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From Site Selection magazine, September 2012


Winston-Salem blends its tobacco past with a biotech future.

On the same property where tobacco once was examined for quality, laboratory samples are examined for the same by personnel at Wake Forest Biotech Place.
Photos courtesy of Wake Forest Baptist Medical Center

f the walls of the gleaming new Wake Forest Biotech Place could talk, what would they say?

Would they speak of the buildings' proud-but-complex history, an integral part of the tobacco industry that once was a foundation of American commerce?

Or would they speak of cutting-edge medical research that could lead to breakthrough treatments for the world's most intractable diseases?

If they had a voice, they could speak to both. The striking glass and brick complex is part of a quiet transformation taking place in the foothills of the state's Piedmont region, about 100 miles (160 km.) due west of the state's flagship research hub in Raleigh-Durham.

After an 18-month, US$100-million makeover, two former R.J. Reynolds tobacco warehouses in downtown Winston-Salem re-opened in February 2012 as a 242,000-sq.-ft. (22,482-sq.-m.) state-of-the art biotech center that houses medical research departments affiliated with Wake Forest Baptist Medical Center and an incubator for fledgling biotech firms.

Financed through a combination of federal, state and local funding sources — including the federal New Market and Historic Tax Credits program, North Carolina Mill Rehabilitation Tax Credits and local tax increment financing — Biotech Place is the latest addition to the growing Piedmont Triad Research Park (PTRP), rising on a swath of long-underutilized industrial property at the intersection of US Route 52 and Interstate 40, along the southern edge of downtown.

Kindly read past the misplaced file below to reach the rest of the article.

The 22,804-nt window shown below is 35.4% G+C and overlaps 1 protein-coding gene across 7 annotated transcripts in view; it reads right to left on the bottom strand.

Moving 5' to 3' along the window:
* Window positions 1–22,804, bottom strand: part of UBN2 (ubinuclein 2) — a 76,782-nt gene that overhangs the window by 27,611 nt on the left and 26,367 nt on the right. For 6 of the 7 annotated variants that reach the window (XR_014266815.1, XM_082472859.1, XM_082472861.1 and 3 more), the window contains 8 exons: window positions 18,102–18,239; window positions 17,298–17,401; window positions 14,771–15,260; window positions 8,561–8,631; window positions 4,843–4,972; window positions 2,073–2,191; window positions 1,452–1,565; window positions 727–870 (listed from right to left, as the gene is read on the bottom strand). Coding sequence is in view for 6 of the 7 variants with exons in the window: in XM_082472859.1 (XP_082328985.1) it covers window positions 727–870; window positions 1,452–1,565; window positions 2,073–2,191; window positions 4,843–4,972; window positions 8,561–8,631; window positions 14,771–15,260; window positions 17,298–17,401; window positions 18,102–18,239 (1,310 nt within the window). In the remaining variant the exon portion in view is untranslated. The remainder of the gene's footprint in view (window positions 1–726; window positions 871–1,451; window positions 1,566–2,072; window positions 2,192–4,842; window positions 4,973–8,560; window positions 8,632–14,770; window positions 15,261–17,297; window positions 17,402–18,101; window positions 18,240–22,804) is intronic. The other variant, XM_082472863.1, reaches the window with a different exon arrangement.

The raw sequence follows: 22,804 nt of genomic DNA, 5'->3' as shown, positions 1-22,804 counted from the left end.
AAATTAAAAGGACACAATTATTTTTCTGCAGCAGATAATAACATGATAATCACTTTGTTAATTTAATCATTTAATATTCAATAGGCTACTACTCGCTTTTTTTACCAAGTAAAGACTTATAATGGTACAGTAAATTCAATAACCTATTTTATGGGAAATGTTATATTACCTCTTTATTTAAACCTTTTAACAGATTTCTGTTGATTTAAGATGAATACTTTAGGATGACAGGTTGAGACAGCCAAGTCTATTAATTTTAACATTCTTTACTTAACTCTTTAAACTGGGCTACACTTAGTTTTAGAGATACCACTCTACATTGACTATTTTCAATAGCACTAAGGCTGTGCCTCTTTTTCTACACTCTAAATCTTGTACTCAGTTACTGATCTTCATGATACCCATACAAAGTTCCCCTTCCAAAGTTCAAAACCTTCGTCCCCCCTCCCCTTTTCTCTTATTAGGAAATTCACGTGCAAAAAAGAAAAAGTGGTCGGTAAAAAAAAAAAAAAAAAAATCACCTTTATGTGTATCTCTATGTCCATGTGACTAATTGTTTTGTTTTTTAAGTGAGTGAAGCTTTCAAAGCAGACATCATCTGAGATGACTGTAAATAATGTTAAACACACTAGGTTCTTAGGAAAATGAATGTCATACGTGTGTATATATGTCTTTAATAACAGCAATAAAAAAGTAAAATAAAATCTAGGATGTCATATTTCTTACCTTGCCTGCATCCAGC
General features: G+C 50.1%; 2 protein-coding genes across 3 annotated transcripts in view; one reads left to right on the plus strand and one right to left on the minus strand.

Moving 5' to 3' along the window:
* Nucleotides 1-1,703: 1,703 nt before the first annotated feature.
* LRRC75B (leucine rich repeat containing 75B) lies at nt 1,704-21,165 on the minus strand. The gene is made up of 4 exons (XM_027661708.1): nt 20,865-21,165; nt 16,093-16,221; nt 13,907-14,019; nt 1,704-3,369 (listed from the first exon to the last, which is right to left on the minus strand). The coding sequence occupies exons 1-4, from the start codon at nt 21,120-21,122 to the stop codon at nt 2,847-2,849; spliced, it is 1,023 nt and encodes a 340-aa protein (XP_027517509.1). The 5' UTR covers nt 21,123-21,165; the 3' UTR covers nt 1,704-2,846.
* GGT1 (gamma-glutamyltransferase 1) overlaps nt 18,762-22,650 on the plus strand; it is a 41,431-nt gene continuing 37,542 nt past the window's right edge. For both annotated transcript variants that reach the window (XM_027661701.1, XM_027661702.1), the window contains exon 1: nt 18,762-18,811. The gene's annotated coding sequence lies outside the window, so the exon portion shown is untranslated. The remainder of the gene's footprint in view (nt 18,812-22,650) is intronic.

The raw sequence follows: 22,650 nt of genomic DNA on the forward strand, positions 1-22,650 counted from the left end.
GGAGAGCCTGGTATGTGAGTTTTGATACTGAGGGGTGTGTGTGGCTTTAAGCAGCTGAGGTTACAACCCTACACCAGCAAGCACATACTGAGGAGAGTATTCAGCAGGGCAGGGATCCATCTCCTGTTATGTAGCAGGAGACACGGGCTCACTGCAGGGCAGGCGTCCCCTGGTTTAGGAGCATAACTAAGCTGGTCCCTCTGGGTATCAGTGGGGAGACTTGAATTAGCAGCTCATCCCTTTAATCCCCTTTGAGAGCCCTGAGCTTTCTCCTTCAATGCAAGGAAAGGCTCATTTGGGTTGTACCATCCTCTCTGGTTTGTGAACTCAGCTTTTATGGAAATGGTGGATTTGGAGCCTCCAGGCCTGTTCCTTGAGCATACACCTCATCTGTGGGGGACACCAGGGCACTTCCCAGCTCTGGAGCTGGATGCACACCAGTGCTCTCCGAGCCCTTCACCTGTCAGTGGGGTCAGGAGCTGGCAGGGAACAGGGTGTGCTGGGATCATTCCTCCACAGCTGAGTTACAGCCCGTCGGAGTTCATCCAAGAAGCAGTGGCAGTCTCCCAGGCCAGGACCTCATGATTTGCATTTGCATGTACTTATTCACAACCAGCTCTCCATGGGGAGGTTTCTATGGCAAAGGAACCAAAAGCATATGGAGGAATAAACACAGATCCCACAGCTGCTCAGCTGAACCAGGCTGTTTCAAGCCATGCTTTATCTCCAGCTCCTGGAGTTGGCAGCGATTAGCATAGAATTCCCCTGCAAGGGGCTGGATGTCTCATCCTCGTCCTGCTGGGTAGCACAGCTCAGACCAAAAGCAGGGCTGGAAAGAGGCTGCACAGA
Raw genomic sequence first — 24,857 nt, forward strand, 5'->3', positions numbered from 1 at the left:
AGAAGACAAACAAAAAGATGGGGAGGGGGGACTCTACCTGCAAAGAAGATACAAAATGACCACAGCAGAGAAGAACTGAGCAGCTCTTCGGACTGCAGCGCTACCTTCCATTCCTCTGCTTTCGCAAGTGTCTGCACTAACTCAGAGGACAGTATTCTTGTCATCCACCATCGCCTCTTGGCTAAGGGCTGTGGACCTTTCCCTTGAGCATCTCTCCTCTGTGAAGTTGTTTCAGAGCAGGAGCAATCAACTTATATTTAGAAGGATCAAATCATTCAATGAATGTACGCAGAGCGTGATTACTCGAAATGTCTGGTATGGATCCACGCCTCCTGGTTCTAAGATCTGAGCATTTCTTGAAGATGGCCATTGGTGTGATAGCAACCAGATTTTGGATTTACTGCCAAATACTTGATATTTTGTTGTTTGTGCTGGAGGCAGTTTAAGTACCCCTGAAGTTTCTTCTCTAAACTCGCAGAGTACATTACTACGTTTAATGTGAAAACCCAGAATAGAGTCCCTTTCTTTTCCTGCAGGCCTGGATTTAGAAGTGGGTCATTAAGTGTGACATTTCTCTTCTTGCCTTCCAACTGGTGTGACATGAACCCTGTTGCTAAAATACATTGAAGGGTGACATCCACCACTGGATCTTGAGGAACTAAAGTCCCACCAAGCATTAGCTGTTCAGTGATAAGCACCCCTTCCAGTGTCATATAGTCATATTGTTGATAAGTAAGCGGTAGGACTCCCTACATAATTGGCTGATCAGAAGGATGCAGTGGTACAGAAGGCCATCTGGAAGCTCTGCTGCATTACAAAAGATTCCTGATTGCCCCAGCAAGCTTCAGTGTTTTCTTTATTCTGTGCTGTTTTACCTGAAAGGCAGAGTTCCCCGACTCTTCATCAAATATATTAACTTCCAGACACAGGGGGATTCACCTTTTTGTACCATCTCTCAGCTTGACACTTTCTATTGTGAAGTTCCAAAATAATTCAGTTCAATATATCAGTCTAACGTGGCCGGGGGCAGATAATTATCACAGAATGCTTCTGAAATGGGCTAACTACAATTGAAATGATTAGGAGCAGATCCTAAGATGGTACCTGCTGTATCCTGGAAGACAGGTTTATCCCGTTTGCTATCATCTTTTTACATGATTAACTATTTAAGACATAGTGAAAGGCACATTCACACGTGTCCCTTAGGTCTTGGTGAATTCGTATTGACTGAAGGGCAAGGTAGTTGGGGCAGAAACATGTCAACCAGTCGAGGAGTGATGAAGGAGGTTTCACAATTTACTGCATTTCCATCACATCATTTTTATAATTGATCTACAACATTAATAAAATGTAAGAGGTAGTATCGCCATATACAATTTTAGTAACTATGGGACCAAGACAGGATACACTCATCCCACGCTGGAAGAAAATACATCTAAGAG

"Biotech Place is a breathtaking new facility," says Eric Tomlinson, a globally experienced biotech executive who was simultaneously named PTRP president and chief innovation officer of Wake Forest Baptist Medical Center in June. "Our past was tobacco and textiles. Our future is technology, and it's all converging here at the research park."

PTRP partnered with Baltimore-based Wexford Science Technology LLC to manage the rehabilitation process for Biotech Place.

To create the new facility, two adjacent Reynolds buildings were gutted and stripped to their skins, and retrofitted with new systems. A new glass atrium connects the two formerly separate structures. The design incorporates a cache of surplus glass bricks used in the construction of the original buildings in the 1930s that was found during the gutting process.

WF Biotech Place
Biotech Place is just one part of the growing Piedmont Triad Research Park.

R.J. Reynolds has been headquartered in Winston-Salem since the company's founding in 1874. But by the 21st century, it had moved most of its core manufacturing operations elsewhere. In 2004, Reynolds decided to donate 38 acres (15 hectares) of excess downtown real estate and $2 million in cash to help develop the research park. The $19-million contribution, which included 40 buildings, was a pure gift to the city of Winston-Salem, according to Reynolds spokesperson David Howard.

"We received a tax write-off for the donation, but beyond that there were no other incentives associated with this," says Howard. He says that as a corporate citizen of the community, the company is committed to its revitalization. "We all live here too, and the changes taking place are really making a difference in the city," he says. "Our donation is clearly playing a pivotal role in the redevelopment of downtown Winston-Salem."

In 2010 Reynolds transferred to the city the final piece of property: a decommissioned coal-fired power plant that Tomlinson hopes to re-imagine as an art museum.